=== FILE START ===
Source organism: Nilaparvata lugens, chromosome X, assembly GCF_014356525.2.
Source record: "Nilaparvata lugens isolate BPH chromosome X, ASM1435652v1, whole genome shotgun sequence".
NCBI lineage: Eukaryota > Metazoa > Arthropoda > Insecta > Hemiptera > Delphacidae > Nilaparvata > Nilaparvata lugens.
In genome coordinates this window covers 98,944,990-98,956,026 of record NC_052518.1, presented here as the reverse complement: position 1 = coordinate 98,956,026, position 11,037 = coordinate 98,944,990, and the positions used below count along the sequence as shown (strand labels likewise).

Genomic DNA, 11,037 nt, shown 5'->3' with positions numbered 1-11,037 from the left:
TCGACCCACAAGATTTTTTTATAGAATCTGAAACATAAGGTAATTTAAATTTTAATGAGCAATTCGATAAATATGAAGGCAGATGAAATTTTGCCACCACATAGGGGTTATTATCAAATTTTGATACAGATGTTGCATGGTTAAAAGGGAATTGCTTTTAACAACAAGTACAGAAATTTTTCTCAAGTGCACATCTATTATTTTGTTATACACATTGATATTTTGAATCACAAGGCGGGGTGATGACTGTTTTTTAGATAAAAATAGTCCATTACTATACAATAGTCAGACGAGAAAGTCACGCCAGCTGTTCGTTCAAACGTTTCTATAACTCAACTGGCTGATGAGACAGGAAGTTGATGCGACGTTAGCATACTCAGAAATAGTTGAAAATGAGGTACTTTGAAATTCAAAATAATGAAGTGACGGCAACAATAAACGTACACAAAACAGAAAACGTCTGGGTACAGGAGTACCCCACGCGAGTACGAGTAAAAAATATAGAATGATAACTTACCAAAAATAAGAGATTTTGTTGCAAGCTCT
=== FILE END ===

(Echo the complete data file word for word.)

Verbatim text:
Source organism: Nilaparvata lugens, chromosome X, assembly GCF_014356525.2.
Source record: "Nilaparvata lugens isolate BPH chromosome X, ASM1435652v1, whole genome shotgun sequence".
NCBI lineage: Eukaryota > Metazoa > Arthropoda > Insecta > Hemiptera > Delphacidae > Nilaparvata > Nilaparvata lugens.
In genome coordinates this window covers 98,944,990-98,956,026 of record NC_052518.1, presented here as the reverse complement: position 1 = coordinate 98,956,026, position 11,037 = coordinate 98,944,990, and the positions used below count along the sequence as shown (strand labels likewise).

Genomic DNA, 11,037 nt, shown 5'->3' with positions numbered 1-11,037 from the left:
TCGACCCACAAGATTTTTTTATAGAATCTGAAACATAAGGTAATTTAAATTTTAATGAGCAATTCGATAAATATGAAGGCAGATGAAATTTTGCCACCACATAGGGGTTATTATCAAATTTTGATACAGATGTTGCATGGTTAAAAGGGAATTGCTTTTAACAACAAGTACAGAAATTTTTCTCAAGTGCACATCTATTATTTTGTTATACACATTGATATTTTGAATCACAAGGCGGGGTGATGACTGTTTTTTAGATAAAAATAGTCCATTACTATACAATAGTCAGACGAGAAAGTCACGCCAGCTGTTCGTTCAAACGTTTCTATAACTCAACTGGCTGATGAGACAGGAAGTTGATGCGACGTTAGCATACTCAGAAATAGTTGAAAATGAGGTACTTTGAAATTCAAAATAATGAAGTGACGGCAACAATAAACGTACACAAAACAGAAAACGTCTGGGTACAGGAGTACCCCACGCGAGTACGAGTAAAAAATATAGAATGATAACTTACCAAAAATAAGAGATTTTGTTGCAAGCTCT